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Thursday, May 22, 2014
B1G numbers: Changes in recruiting

By Josh Moyer

After taking a look at the most recent database of revenues and expenses in college sports, we’re putting the Big Ten under the microscope. Our four-part series -- the rest of which can be found here -- concludes with a look at recruiting expenses and why they've grown.

Penn State defensive coordinator Bob Shoop can still remember sifting through thick stacks of manila recruiting folders in the mid-90s and reaching for a shelf of VHS tapes hanging above his desk.

There were no real recruiting support staffs to speak of. He'd pop a recruit's game tape into a VCR and then ready himself with a notepad. Fast forward, fast forward. There's the recruit. Fast forward, fast forward.

Clayton Thorson
Digital and online technologies are helping schools discover prospects like Clayton Thorson earlier and make more educated scholarship offers.
"Recruiting's changed a lot," Shoop told ESPN.com. "Our recruiting staff, they'll cut up tapes for me now. I don't have to sift through hours of recruiting tape anymore. Our interns will hand me 10 clips for a 2016 safety or something like that. You're investing to recruit good people."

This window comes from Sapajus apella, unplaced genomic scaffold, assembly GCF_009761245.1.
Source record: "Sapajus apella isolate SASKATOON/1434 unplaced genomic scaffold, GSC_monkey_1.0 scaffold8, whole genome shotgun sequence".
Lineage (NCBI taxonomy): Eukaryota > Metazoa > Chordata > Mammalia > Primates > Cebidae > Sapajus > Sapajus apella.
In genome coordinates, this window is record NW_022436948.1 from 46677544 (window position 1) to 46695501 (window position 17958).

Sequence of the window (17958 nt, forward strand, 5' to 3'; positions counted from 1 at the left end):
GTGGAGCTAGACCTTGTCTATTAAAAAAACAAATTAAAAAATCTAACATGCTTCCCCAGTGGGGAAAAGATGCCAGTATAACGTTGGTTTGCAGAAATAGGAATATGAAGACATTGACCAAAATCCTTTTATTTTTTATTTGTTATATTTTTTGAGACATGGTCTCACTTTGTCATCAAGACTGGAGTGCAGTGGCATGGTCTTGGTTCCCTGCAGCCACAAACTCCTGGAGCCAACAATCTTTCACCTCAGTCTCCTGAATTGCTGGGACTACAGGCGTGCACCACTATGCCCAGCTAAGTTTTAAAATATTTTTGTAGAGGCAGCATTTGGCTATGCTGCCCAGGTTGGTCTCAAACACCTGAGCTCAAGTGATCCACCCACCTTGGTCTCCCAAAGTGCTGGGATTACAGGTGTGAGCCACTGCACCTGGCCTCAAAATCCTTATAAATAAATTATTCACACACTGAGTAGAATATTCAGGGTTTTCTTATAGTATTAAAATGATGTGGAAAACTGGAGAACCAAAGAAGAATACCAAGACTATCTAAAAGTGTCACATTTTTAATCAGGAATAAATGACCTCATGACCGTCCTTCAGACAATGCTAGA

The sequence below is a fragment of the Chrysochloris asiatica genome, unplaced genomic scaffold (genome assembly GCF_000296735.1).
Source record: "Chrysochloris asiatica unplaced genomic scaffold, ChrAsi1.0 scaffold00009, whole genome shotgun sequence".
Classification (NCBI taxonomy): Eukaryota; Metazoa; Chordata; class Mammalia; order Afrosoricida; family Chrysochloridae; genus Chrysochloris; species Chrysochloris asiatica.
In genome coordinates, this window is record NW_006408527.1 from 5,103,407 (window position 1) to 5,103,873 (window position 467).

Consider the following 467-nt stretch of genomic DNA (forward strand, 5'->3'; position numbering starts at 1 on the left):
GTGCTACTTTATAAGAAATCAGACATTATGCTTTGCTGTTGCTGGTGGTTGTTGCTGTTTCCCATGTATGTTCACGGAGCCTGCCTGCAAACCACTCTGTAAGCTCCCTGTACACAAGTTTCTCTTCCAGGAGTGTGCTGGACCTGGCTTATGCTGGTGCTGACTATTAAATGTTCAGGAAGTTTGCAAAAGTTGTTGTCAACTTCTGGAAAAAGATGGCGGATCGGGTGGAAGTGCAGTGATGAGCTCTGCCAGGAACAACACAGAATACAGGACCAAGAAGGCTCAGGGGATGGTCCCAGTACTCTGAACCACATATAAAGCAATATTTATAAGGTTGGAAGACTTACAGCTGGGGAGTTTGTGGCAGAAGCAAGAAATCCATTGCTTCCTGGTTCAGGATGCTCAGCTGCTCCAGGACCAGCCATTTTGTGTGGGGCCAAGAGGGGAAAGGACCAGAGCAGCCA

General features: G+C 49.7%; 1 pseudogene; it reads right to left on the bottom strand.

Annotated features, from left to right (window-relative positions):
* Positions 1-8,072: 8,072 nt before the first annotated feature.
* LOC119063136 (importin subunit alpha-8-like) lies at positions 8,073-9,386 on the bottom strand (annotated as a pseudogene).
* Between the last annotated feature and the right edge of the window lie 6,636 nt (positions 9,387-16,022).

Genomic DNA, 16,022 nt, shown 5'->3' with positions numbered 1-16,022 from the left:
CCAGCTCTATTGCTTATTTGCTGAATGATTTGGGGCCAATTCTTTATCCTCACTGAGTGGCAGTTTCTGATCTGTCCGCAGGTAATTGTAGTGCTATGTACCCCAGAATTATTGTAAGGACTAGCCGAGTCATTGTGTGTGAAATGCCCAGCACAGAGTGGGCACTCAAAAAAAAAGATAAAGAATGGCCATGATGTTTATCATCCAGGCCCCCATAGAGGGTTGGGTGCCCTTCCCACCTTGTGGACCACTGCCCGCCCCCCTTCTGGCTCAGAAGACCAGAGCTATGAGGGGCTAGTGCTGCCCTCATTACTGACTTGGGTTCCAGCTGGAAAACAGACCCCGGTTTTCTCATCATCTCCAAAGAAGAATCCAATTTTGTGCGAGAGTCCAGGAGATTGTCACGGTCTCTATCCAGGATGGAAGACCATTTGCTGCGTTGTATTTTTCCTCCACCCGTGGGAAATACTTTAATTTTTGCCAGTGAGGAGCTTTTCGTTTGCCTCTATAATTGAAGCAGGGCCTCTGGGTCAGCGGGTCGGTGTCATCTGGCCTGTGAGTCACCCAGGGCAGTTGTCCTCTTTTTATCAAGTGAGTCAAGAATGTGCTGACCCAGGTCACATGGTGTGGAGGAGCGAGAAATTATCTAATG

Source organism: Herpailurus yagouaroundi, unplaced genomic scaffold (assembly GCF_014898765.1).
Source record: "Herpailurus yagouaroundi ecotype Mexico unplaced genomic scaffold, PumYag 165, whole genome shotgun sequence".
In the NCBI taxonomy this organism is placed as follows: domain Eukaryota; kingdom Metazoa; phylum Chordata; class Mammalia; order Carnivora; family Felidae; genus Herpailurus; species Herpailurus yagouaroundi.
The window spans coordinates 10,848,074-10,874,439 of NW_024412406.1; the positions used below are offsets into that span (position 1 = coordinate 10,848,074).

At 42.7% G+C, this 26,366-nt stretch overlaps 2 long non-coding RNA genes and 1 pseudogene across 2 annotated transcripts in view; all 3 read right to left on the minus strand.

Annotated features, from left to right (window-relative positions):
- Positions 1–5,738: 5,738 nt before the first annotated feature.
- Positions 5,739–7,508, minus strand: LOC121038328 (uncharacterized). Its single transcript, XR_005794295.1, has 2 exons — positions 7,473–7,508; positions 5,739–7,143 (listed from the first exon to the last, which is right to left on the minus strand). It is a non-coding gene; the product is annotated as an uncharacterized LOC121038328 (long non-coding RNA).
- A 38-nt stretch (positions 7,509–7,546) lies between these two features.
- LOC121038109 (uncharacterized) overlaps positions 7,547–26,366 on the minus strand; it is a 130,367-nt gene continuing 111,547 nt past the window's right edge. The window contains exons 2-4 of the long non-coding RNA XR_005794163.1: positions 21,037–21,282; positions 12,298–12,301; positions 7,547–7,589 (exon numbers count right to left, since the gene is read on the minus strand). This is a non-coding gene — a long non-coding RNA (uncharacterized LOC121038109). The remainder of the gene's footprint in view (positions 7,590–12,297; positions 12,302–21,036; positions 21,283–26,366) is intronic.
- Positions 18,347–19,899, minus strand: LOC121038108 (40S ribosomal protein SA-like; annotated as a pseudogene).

As technology has evolved, so has recruiting -- and recruiting budgets. In just the past six seasons, according to a recent analysis from "Outside the Lines," recruiting budgets encompassing all sports have increased at 13 of 14 Big Ten schools and risen by at least 30 percent at eight of those. Higher gas prices, increased postage and other variables have undoubtedly played a role but several coaches and athletic directors also stressed how bigger staffs -- a result of newer technology -- have inflated those numbers.

At Penn State, Shoop can now rely on two full-time staff members, two graduate assistants and a team of 30 students/interns to help with recruiting. At Northwestern, the recruiting staff has tripled in just the last six to eight years. And, at Ohio State, one full-time position was recently added, in part, to help with recruiting presentations.

"Our technology has increased quite a bit," OSU athletic director Gene Smith said. "That's a big number for us."

That technology, such as online game film, has placed a bigger focus on immediacy. In an age where a top prospect's highlights can be filmed today and broken down by college coaches tomorrow, staffs can no longer wait until the offseason to evaluate players. And they can't drop everything on a Friday night in October, either, to give up game plan tweaks in favor of digesting film from a high school junior.

"Your coaches are doing this thing in the football season called coaching," said Chris Bowers, Northwestern's director of player personnel. "The time allocation a position coach would spend in March, he's not going to allocate that same amount of time in December or October. He can't. So, yes, there's been an increase in staff for sure.